Wednesday, 24 June 2015

Waterways report



Christchurch Waterways.



The waterways in Christchurch can be natural or man-made.



When it rains the water sinks down through the soil and goes to aquifers (if you don't know what an aquifer is it's just a river that is underground). If the water lands on concrete it will either evaporate or flow into a stormwater system. If water lands on the roof it goes through a down pipe to the stormwater drains and the storm water drain leads to our waterways so we need to keep all the rubbish away from them.




Habitats



A habitat is a place where animals and plants  live.  An example of a habitat is a stream, and sometimes we destroy them by having picnics and leaving the rubbish at a stream.  The fish will get caught in the rubbish and if we don't stop littering, the fish will die.  So we need to manage our littering so we can save the habitats of animals.



A ideal place for a mud fish is a creek that has a lot of weeds because the mud fish eats submerged plants. The pukeko relies on vegetation because it feeds on it and if there was no vegetation there will be no pukeko any more. The vegetation helps the eels because they need shade to hide and keep cool.




What a healthy waterway is



In New Zealand you will find a lot of waterways some will be healthy and some will be polluted. There are a few signs you can look for to tell. If there is only snails and worms or no invertebrates, that means it isn't healthy. If it is healthy there will be macroinvertebrate such as mayfly and caddisfly




Method



We have visited many rivers to assess the health of the ecosystem. We have used the “In-stream Riparian Habitat Survey” at the waterways, to decide if the river looks healthy. We also used a TRD which is a sieve on a stick technical retriever device, and we used it to catch the invertebrates. If there was invertebrates that will help us see if it was polluted or not. We then used the turbidity tube that is a tube you put water in to see how clear it is and if it's murky it's a sign of  bad water for invertebrates.




Findings



The Styx river could be more healthy than it is. The water had a lot of sediment on the stream bed which is bad because the invertebrates don't like the sediment; they need the stones to hide from predators and keep cool.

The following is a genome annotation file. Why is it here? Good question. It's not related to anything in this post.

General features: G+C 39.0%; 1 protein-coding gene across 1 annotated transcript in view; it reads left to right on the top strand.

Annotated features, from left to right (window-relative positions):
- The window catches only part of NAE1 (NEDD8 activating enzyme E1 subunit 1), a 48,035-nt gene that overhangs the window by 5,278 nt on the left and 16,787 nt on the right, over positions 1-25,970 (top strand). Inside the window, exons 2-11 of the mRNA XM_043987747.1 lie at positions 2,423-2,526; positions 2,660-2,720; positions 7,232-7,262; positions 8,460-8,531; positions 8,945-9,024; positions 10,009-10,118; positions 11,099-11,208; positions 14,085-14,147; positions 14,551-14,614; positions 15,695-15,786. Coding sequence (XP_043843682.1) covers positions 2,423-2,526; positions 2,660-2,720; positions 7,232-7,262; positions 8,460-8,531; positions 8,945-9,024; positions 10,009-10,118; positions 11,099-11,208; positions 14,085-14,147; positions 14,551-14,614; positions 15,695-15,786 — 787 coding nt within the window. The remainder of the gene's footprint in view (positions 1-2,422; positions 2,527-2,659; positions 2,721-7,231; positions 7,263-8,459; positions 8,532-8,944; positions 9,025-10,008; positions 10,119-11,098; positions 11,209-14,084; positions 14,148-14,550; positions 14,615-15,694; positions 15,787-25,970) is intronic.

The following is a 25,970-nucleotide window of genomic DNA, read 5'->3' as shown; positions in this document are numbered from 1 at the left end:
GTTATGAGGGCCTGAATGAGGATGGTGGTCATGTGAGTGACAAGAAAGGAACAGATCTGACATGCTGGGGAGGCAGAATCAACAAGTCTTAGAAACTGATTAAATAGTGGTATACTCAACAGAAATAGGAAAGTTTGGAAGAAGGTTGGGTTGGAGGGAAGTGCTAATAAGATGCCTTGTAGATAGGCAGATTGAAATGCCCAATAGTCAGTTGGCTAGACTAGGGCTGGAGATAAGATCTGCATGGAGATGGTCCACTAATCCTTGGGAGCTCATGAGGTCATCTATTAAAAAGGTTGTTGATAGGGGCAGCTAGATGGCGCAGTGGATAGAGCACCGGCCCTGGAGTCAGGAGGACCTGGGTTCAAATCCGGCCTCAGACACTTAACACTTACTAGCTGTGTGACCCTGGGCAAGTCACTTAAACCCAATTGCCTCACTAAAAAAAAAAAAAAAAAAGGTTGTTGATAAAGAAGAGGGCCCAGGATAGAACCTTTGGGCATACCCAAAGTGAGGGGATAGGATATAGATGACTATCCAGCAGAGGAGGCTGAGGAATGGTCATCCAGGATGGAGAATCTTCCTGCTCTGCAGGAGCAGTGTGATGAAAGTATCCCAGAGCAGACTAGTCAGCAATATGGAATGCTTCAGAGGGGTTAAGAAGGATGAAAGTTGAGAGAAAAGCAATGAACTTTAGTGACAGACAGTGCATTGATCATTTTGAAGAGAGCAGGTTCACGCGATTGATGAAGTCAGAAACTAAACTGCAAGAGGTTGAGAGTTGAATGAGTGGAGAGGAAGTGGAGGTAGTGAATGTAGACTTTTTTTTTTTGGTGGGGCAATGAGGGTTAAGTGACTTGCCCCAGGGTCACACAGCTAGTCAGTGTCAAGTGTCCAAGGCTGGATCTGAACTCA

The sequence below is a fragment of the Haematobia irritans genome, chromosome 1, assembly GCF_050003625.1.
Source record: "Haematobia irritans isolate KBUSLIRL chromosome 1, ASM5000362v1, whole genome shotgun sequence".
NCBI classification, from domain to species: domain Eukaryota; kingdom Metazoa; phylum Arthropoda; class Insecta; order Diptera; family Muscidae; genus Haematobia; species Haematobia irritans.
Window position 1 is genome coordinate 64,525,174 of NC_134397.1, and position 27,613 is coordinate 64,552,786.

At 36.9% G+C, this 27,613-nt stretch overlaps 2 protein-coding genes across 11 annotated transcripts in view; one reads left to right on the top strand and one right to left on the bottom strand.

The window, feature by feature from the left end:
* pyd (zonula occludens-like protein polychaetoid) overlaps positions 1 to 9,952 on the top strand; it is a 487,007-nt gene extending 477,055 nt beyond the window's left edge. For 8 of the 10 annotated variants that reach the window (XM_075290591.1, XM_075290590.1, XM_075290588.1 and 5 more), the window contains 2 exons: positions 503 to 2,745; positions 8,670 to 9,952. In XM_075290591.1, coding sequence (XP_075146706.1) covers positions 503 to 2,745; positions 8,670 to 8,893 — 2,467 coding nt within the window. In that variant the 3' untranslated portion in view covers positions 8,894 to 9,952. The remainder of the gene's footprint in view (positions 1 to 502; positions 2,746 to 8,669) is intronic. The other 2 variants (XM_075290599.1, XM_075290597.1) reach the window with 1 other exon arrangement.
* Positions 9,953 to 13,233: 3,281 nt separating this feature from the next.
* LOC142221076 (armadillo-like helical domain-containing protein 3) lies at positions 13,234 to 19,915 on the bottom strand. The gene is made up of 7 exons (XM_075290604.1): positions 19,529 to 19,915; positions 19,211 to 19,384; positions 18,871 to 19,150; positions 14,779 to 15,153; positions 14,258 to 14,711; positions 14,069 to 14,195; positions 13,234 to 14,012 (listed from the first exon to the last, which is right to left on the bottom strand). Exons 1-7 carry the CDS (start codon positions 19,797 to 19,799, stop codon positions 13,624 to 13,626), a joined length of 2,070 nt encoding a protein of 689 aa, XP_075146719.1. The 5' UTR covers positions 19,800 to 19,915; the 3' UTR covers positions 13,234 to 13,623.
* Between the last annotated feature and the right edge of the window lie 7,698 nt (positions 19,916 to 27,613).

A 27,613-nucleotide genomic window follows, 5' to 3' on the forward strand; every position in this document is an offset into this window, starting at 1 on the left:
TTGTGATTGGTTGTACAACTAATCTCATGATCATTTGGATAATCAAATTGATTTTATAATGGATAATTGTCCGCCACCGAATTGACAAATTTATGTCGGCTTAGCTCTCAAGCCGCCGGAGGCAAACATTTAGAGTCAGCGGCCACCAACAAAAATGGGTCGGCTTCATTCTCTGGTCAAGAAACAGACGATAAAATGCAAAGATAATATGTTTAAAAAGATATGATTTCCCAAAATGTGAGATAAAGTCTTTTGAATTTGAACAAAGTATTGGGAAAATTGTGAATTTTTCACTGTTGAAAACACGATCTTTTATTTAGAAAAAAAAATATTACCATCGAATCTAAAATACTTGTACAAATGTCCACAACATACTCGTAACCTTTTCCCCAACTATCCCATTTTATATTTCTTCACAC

There isn't much algae and we need algae because invertebrates feed on it. The good thing is that there is only a small sign of erosion because the bank was really stable. The vegetation went really far too, there was lots of plants around the area. It's good because it provides shade for the invertebrates and holds the banks steady because of the roots .





This is the results for styx river. Overall the score is 46 so i think Styx river is fairly healthy




Suggested changes



We could change the Styx river by:



      • digging most of the sediment and replacing it with stones so the invertebrates can hide from predators


      • We could also replace some of the trees with other native trees because there were too many of the same trees that weren't native.


It's important to change the floor of the river to gravel and stones because the invertebrates like to hide from predators under rocks. The gravel changes the colour of the water because there is no more dirt to change the colour and it's important to have native trees because it attracts different invertebrates, pukeko and ducks.



These changes are also important because it can affect recreation like swimming, fishing and boating and we don't want to do these in a polluted river.



Kaitiakitanga is a Māori cultural value that mean to provide protection and guardianship for animals and plants. So it is important for Maori that we look after our waterways in a sustainable way, for example when your going fishing only take the fish that you need. This will mean in future generations and other people will have a good time at a river.



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